Truth be told, things are going just about as the pope has planned them all along. It now remains to be seen if the Holy Spirit revs up the bishops to rip the guts out of the Relatio in Week 2. Even if they do, I’m sure the Holy Father and his six friends will find a way to save it.

Oh, right, the real action will be in next year’s Ordinary Synod. Maybe they’ll do a 180. Yes, but who gets to write the final document, the Apostolic Exhortation that sums up the synod’s work? That would be Pope Francis.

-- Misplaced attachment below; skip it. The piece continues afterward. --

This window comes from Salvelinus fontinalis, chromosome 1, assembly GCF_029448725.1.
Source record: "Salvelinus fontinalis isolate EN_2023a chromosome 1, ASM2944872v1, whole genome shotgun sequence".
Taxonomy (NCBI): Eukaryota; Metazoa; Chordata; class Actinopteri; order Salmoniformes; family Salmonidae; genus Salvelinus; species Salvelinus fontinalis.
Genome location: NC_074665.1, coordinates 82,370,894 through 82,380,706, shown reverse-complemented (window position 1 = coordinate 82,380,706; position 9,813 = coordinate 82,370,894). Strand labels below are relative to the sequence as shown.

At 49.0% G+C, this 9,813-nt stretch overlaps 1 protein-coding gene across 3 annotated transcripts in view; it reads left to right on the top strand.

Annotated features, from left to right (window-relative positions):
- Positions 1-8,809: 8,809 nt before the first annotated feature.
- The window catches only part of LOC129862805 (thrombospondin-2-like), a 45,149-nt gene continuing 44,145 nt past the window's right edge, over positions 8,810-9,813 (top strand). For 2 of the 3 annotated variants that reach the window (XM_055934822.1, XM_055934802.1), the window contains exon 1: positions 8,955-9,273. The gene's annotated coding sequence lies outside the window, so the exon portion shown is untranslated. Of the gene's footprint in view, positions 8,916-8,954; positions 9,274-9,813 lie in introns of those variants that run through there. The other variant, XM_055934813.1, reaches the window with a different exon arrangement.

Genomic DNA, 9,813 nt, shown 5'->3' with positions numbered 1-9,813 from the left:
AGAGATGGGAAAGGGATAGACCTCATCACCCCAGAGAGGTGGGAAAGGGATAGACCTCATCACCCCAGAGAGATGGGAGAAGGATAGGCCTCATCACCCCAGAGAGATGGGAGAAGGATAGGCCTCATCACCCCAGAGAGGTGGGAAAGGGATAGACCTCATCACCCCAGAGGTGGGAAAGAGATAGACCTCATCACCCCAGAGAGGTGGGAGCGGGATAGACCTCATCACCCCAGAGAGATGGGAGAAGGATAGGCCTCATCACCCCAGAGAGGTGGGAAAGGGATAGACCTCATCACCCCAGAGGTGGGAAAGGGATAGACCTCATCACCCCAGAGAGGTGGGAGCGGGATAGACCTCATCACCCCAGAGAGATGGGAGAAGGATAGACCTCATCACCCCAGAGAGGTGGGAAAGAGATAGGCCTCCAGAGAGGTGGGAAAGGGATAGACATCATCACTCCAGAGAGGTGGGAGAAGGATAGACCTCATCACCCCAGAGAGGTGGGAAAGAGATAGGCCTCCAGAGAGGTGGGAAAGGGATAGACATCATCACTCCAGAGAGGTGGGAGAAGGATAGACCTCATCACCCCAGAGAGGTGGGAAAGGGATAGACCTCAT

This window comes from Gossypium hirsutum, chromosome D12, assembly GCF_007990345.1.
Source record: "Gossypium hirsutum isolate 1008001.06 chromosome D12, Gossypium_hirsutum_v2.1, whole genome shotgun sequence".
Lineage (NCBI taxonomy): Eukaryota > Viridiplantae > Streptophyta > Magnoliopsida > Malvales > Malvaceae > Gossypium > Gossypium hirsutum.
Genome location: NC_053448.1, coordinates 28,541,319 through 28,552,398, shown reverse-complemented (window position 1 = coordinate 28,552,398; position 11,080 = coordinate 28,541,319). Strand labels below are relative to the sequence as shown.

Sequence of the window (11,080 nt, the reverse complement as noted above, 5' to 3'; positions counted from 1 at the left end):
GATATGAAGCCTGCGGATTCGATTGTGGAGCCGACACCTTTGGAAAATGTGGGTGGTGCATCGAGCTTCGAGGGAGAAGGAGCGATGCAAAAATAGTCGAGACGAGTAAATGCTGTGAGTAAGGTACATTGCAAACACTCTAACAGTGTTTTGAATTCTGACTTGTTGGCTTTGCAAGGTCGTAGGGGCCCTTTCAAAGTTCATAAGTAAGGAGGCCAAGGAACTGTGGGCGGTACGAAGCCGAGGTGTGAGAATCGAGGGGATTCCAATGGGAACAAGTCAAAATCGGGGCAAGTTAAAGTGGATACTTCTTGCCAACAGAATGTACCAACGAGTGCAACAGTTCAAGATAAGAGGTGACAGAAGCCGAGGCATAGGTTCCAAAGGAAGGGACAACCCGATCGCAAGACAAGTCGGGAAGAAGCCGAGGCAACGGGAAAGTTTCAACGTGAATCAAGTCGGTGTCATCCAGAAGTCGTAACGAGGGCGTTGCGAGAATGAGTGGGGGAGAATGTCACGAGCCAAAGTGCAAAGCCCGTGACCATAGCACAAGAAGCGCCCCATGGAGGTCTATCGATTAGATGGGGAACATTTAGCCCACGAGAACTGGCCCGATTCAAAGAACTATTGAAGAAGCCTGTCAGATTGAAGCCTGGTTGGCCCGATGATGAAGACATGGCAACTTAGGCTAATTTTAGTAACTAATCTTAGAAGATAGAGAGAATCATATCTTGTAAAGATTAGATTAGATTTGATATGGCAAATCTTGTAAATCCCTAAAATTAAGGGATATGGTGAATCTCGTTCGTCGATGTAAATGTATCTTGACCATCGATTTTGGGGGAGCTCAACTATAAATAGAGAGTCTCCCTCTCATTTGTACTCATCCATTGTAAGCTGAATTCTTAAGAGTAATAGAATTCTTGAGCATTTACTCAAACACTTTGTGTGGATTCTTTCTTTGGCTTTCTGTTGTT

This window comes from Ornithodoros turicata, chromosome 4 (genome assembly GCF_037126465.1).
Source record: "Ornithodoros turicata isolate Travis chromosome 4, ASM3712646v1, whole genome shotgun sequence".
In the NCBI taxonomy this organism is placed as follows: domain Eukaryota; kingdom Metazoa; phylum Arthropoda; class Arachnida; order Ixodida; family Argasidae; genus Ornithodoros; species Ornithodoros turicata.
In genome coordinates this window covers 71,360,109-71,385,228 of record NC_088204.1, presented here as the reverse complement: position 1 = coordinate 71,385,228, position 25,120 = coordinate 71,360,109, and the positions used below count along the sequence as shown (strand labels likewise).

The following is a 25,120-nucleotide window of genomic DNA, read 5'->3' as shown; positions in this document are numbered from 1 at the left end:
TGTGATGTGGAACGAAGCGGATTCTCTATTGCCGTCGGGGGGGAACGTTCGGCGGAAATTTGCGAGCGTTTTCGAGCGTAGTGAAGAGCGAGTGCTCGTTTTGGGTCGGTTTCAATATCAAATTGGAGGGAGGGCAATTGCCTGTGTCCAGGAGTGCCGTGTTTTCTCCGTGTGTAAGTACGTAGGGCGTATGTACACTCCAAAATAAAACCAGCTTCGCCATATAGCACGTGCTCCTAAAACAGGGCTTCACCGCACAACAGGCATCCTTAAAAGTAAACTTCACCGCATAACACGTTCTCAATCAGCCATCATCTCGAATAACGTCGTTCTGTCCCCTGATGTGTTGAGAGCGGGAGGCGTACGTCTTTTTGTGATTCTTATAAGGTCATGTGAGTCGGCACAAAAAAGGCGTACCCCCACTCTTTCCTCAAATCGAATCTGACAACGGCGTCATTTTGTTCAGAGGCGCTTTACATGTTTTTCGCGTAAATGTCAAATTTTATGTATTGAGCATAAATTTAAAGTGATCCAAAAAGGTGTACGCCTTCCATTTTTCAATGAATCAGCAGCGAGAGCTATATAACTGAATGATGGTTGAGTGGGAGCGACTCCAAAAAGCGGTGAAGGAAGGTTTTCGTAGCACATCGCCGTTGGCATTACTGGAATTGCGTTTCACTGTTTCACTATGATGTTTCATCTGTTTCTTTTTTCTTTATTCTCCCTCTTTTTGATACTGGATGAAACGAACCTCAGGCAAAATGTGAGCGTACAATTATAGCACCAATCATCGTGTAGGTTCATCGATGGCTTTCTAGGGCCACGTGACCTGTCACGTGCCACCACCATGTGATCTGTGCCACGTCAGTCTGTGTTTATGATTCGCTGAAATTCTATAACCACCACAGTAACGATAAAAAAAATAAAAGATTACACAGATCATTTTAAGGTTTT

I know, he’s Mr. Popularity with everyone and his Aunt Sally. He was touted for the Nobel Peace Prize, for goodness sake (no doubt for not-being-Ratzinger, just as Obama got his for-not-being-Dubya). But to me, there’s always been something a little off-key about him. He establishes his humility with gestures that call attention to himself. He talks a lot about collegiality, but so far we haven’t seen much, certainly not in the last week. In fact, he seems to have accelerated the reduction of the church to the papacy that started in earnest with Pius XII. Oh, I know, that’s the media’s fault. But you don’t get on the front page and the six o’clock news unless you get in front of the cameras, and Francis is certainly adept at that. Alongside his morning homilies there are the deniable-but-never-really-denied off-the-cuff comments, interviews, and phone calls that call forth even more contortions by his conservative apologists. I don’t doubt that he loves Christ many, many times more than I do, and thinks he is doing what the Lord wants done for his church. But the same was true of the soon-to-be-beatified Paul VI, and the church suffered during his reign. Nota bene: I think he would be worthy to be called Blessed on the strength of Humanae Vitae alone. He paid for it, though, alas, he did little to see that it was taught in the churches. Perhaps the conservatives are right, and Francis will have his Montini moment. And maybe not.